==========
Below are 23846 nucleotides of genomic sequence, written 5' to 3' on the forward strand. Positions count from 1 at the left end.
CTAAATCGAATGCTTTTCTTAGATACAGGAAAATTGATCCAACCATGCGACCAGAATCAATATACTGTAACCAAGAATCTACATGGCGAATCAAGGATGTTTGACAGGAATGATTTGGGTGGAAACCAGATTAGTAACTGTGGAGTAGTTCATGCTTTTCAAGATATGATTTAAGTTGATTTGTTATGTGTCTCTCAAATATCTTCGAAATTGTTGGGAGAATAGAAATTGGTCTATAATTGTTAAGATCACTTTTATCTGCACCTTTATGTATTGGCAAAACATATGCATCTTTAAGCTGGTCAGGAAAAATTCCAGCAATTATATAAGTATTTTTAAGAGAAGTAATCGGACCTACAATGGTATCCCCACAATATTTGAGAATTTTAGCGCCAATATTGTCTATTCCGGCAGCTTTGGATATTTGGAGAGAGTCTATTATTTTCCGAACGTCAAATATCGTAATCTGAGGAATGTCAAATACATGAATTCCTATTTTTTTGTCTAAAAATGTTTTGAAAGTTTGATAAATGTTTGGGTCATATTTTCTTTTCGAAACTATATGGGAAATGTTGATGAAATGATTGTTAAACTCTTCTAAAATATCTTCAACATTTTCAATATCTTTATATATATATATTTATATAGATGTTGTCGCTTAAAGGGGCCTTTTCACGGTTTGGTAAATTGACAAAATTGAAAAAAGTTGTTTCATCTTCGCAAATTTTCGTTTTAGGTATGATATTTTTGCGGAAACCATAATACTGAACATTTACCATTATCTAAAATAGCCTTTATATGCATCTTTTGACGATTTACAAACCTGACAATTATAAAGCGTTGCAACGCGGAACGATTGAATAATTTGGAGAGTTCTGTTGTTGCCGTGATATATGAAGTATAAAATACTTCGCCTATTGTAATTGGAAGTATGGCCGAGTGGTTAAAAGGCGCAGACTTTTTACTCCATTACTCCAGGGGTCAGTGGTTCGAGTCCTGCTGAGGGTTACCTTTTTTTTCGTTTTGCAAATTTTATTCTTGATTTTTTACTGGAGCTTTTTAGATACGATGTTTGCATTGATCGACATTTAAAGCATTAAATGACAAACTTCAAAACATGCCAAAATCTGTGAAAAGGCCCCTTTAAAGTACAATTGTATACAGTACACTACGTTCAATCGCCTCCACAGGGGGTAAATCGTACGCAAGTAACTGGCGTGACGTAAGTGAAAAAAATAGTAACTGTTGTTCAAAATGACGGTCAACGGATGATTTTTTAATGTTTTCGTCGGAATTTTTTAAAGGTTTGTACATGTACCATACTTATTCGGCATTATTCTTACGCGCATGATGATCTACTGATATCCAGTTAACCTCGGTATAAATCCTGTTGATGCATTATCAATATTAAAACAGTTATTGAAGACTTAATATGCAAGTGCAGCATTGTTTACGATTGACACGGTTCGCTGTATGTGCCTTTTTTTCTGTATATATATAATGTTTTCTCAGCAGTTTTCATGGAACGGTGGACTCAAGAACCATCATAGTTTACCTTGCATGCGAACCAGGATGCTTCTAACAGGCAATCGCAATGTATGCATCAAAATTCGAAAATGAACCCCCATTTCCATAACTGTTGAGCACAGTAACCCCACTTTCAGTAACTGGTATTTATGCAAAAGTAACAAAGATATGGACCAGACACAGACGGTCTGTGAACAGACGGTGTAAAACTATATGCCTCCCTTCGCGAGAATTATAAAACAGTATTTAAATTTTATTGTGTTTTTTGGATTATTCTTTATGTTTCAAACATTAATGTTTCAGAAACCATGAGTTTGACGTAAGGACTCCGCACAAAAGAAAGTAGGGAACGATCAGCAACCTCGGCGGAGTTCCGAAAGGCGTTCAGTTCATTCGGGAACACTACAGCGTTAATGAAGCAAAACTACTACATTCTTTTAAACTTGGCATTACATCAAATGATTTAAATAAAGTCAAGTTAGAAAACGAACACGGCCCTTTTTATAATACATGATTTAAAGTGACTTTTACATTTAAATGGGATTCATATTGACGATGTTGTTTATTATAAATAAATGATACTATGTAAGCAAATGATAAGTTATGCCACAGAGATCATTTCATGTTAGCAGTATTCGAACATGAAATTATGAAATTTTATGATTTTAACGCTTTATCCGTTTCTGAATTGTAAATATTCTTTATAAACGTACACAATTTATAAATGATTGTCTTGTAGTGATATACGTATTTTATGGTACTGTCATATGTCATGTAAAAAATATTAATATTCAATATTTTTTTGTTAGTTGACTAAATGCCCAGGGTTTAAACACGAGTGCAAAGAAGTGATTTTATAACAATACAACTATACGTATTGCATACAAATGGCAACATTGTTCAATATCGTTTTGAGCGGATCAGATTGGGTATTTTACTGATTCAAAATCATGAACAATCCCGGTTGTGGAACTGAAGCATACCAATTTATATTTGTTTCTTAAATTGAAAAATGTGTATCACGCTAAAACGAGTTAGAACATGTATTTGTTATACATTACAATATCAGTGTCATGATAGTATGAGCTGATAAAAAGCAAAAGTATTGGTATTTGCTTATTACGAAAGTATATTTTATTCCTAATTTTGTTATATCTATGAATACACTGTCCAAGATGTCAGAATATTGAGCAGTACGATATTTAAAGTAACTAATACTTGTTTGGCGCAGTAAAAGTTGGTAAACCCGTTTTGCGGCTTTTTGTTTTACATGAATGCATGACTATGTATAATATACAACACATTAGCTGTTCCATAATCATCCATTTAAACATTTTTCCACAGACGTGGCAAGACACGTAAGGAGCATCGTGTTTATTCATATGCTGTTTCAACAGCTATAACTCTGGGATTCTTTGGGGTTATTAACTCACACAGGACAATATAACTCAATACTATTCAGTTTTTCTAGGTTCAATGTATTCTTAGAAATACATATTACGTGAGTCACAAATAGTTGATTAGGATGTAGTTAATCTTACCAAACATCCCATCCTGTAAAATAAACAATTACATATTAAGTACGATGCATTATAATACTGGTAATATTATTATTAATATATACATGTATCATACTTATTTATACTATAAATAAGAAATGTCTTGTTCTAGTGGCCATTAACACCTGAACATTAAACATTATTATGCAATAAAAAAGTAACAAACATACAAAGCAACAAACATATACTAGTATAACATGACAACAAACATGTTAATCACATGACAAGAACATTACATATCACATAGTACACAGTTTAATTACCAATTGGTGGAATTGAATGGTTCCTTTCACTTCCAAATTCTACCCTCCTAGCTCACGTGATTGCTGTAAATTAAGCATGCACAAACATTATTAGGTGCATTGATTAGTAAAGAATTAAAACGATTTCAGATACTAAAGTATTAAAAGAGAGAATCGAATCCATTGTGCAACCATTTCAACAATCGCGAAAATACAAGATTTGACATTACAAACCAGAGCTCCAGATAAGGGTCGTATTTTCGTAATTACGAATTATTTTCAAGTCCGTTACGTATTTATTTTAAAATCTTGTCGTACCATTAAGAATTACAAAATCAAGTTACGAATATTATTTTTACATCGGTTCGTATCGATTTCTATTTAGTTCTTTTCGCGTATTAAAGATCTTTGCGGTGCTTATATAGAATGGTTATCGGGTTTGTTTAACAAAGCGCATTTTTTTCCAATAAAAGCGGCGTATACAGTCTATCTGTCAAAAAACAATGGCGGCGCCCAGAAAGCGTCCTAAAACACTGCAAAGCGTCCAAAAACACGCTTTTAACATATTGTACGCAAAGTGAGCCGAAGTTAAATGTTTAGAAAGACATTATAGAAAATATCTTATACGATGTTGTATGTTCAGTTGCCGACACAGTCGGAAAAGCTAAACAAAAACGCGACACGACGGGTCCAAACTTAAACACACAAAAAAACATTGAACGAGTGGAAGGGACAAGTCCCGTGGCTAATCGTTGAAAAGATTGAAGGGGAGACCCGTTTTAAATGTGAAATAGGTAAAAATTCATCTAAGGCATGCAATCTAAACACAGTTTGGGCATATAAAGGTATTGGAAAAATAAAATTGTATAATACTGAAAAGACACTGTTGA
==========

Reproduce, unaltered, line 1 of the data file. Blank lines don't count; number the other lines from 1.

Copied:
Below are 23846 nucleotides of genomic sequence, written 5' to 3' on the forward strand. Positions count from 1 at the left end.